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A very old tree falls on the National Mall. Park Service officials are trying to save it.

The felled mulberry tree “predates the dedication of the Washington Monument,” per the Park Service

The Washington Monument on a cloudy day
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D.C.’s soggy weather of late has taken its toll on the grounds of the Washington Monument. The National Park Service, which manages the National Mall, says a mulberry tree that “predates the dedication of the Washington Monument” came crashing down this past weekend because of soil saturation. The monument was dedicated on February 21, 1885.

The Park Service says it’s working to try to save the tree. One person proposes a hologram:

According to the Post’s Capital Weather Gang, D.C. has seen more than 71 inches of rain and snowmelt in the past year, “the wettest 365-day period in Washington since record-keeping began in 1871.” That’s more than the 66.28 inches of rain/snowmelt recorded in all of 2018.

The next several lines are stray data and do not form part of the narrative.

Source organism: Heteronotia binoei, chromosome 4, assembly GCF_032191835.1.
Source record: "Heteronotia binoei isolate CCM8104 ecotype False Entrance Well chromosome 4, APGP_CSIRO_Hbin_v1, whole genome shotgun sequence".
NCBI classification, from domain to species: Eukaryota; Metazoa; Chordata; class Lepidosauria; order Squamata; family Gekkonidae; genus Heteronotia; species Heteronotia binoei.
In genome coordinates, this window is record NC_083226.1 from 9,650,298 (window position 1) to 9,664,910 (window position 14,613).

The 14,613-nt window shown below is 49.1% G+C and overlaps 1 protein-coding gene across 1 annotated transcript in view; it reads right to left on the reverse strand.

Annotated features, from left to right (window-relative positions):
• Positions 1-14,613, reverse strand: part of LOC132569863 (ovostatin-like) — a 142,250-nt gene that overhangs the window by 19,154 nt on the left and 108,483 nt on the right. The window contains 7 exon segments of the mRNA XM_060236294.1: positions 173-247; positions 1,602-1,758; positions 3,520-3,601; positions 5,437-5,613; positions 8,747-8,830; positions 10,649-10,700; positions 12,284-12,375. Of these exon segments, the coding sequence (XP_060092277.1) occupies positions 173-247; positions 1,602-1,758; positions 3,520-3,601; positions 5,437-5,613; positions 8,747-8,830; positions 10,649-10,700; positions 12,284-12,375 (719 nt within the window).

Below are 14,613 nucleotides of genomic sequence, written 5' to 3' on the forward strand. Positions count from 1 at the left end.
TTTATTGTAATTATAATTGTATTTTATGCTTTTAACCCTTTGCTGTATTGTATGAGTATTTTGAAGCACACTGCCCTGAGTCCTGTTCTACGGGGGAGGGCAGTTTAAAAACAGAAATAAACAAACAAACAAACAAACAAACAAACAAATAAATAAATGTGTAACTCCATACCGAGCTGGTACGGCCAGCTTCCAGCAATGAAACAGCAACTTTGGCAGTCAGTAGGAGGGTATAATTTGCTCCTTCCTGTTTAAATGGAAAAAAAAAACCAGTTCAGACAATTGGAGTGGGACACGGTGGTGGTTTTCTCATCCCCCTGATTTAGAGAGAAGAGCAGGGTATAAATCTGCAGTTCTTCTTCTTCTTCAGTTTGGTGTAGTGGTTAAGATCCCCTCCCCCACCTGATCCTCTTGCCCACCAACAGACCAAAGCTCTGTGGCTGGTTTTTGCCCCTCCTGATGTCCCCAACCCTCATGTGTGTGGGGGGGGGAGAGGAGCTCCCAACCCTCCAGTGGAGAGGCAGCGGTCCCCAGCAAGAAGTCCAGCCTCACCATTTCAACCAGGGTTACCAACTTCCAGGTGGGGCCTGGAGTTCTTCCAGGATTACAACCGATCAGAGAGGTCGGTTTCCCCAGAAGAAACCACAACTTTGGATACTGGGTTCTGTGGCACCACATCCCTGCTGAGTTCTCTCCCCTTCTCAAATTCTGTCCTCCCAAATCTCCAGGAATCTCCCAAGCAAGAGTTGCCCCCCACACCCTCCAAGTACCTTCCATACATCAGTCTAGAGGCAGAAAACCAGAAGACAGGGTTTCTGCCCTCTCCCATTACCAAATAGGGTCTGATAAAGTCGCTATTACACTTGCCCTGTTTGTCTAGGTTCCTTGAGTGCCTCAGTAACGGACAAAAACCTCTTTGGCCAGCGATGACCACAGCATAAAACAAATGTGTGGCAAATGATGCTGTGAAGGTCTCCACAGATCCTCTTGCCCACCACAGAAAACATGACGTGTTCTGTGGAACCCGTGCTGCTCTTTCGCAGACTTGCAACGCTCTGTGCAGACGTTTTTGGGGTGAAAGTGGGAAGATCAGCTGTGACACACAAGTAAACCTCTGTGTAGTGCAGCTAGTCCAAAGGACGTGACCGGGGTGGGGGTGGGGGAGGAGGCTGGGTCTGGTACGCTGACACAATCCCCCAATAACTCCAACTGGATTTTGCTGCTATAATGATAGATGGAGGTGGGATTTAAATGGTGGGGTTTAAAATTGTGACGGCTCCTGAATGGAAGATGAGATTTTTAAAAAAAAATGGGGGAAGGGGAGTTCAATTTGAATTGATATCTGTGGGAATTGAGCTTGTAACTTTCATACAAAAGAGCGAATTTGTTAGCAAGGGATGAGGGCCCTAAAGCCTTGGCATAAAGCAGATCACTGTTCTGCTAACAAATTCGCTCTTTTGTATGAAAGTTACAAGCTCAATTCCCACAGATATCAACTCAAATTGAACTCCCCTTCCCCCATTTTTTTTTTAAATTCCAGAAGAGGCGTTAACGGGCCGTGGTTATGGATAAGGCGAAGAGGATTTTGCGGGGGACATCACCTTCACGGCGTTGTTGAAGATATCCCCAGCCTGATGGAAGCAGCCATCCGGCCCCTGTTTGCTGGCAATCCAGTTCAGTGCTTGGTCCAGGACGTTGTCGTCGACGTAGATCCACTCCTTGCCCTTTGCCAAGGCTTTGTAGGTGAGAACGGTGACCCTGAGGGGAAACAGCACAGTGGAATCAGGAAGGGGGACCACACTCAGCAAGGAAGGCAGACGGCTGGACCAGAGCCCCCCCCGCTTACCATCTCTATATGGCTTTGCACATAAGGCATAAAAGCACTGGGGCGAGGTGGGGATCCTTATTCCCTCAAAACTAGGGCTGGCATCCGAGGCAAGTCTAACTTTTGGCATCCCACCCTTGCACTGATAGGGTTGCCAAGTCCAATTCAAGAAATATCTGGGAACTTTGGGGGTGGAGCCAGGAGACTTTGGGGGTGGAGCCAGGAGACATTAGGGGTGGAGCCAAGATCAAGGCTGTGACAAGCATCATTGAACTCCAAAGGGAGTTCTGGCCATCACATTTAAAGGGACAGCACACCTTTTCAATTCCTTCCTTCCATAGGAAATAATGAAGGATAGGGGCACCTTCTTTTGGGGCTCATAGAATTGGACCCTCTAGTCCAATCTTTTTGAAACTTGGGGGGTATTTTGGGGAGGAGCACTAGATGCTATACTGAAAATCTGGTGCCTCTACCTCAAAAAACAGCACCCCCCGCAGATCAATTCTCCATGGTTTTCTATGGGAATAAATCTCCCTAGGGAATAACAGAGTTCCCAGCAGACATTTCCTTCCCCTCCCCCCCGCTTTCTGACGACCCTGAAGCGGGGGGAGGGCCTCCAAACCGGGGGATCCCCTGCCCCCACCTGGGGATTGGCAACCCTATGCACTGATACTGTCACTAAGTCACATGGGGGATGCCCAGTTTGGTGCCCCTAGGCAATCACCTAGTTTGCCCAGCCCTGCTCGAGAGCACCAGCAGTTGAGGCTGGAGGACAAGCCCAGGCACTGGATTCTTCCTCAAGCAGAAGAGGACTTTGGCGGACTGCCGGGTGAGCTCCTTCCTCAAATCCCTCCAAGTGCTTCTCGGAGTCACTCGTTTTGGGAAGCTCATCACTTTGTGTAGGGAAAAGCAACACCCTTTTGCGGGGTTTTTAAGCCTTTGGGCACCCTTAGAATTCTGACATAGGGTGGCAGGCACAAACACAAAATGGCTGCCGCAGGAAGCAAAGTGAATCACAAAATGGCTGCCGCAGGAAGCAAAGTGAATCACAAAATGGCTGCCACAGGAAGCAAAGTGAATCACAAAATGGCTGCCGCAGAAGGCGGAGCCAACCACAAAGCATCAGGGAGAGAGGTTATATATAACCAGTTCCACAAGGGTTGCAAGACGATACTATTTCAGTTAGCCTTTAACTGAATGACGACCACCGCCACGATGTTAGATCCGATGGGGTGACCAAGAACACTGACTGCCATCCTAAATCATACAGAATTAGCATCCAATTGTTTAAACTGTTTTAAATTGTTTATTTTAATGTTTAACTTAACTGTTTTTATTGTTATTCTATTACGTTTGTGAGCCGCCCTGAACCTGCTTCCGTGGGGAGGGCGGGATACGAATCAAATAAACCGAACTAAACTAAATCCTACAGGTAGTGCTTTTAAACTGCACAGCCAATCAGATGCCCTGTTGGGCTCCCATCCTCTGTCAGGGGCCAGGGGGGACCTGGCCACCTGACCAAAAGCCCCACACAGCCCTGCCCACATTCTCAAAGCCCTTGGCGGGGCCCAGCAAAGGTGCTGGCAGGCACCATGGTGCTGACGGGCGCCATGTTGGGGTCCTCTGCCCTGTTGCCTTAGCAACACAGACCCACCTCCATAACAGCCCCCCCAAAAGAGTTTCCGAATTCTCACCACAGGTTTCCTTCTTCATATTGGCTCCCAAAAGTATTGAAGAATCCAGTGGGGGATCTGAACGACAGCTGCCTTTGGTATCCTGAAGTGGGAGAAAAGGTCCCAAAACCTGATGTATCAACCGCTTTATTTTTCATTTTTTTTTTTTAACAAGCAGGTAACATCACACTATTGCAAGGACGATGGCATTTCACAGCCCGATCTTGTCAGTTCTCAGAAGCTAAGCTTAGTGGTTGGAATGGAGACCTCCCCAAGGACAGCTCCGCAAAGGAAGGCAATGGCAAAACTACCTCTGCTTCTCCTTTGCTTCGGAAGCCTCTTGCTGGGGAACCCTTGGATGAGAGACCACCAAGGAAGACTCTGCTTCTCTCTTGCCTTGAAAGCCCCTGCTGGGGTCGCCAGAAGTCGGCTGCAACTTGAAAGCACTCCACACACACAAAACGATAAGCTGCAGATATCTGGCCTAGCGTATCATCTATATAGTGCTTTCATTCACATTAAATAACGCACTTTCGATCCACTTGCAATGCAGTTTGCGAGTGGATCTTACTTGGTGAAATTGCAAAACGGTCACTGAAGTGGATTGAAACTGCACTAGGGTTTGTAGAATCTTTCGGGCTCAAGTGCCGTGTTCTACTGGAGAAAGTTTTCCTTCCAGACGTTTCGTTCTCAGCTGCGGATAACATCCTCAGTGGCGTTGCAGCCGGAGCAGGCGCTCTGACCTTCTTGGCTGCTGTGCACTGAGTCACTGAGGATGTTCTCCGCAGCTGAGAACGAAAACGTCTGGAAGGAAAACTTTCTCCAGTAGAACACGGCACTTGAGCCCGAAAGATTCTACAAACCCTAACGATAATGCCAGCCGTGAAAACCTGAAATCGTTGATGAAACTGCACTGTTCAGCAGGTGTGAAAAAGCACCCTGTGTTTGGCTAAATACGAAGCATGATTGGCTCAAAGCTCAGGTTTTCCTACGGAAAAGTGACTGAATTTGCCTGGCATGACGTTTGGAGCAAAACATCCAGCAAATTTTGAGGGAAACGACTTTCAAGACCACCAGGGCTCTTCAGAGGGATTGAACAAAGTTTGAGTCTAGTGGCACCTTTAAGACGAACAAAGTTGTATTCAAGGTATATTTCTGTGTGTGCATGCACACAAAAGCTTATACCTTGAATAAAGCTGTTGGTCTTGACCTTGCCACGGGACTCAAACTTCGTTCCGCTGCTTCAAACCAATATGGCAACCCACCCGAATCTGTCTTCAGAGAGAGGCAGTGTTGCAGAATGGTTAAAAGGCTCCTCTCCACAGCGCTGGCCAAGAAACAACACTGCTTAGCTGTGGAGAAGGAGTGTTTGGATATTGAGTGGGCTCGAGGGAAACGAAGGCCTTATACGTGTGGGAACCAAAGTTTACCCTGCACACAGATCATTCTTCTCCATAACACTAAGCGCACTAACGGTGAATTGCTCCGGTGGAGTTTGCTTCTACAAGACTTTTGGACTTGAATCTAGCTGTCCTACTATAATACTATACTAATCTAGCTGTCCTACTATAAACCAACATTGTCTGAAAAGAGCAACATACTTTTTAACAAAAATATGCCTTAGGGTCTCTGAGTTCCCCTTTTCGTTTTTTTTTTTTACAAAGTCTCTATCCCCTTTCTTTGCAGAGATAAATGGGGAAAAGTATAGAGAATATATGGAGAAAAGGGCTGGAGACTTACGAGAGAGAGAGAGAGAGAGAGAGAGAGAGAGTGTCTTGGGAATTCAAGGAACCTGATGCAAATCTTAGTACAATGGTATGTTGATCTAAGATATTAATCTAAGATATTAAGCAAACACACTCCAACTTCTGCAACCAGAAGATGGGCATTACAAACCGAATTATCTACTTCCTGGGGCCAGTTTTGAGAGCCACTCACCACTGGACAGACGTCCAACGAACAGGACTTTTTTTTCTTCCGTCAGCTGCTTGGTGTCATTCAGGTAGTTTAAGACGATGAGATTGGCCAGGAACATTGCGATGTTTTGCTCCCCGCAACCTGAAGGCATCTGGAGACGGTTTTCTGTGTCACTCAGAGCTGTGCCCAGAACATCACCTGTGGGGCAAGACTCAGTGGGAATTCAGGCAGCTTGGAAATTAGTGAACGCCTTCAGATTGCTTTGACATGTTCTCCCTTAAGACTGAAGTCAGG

Meanwhile, the monument itself remains closed to the public while elevator repairs and the construction of a new screening booth are completed. It’s scheduled to reopen this August.

Update, 3 p.m.: In a video posted on Twitter by the Park Service, arborist Jason Gillis says recent rain led to a “compromised root system” for the toppled tree. He adds that officials are aiming to preserve the tree within the landscape by doing a “partial raze,” among other work.

Washington Monument

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